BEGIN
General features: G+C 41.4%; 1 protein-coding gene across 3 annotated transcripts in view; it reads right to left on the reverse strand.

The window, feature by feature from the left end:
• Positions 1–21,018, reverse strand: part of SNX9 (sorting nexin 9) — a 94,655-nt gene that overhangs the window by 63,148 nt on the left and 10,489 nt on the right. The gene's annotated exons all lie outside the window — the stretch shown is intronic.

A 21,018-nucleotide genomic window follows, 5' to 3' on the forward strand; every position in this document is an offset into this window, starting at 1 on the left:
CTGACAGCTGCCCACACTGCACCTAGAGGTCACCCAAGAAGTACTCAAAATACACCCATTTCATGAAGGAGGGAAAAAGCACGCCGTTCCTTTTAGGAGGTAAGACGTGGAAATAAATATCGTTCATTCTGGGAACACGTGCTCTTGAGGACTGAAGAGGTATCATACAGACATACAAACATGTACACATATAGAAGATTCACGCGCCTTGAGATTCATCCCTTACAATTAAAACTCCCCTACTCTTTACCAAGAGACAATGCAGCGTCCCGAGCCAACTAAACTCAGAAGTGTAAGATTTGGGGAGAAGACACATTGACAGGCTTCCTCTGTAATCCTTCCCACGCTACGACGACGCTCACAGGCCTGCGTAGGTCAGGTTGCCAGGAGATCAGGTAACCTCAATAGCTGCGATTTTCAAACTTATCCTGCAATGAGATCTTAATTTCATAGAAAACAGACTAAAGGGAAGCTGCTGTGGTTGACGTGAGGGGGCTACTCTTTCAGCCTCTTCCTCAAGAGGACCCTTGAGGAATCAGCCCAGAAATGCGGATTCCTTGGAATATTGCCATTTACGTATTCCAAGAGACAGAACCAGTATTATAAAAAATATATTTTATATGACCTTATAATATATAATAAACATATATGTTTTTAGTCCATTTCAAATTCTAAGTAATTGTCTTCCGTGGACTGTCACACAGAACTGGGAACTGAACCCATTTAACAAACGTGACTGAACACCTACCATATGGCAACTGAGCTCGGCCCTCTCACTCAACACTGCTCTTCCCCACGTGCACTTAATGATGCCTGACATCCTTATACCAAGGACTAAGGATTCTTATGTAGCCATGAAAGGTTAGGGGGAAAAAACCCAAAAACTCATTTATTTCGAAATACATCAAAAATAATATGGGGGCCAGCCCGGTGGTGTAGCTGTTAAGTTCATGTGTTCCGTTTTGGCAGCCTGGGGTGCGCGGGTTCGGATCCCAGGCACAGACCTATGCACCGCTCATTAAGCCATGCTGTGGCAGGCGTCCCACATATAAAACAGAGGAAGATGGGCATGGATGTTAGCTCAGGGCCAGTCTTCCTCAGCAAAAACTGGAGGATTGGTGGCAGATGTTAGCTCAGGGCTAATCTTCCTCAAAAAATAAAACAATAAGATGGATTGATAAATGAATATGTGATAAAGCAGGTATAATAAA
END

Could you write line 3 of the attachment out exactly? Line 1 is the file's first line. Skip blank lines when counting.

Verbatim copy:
• Positions 1–21,018, reverse strand: part of SNX9 (sorting nexin 9) — a 94,655-nt gene that overhangs the window by 63,148 nt on the left and 10,489 nt on the right. The gene's annotated exons all lie outside the window — the stretch shown is intronic.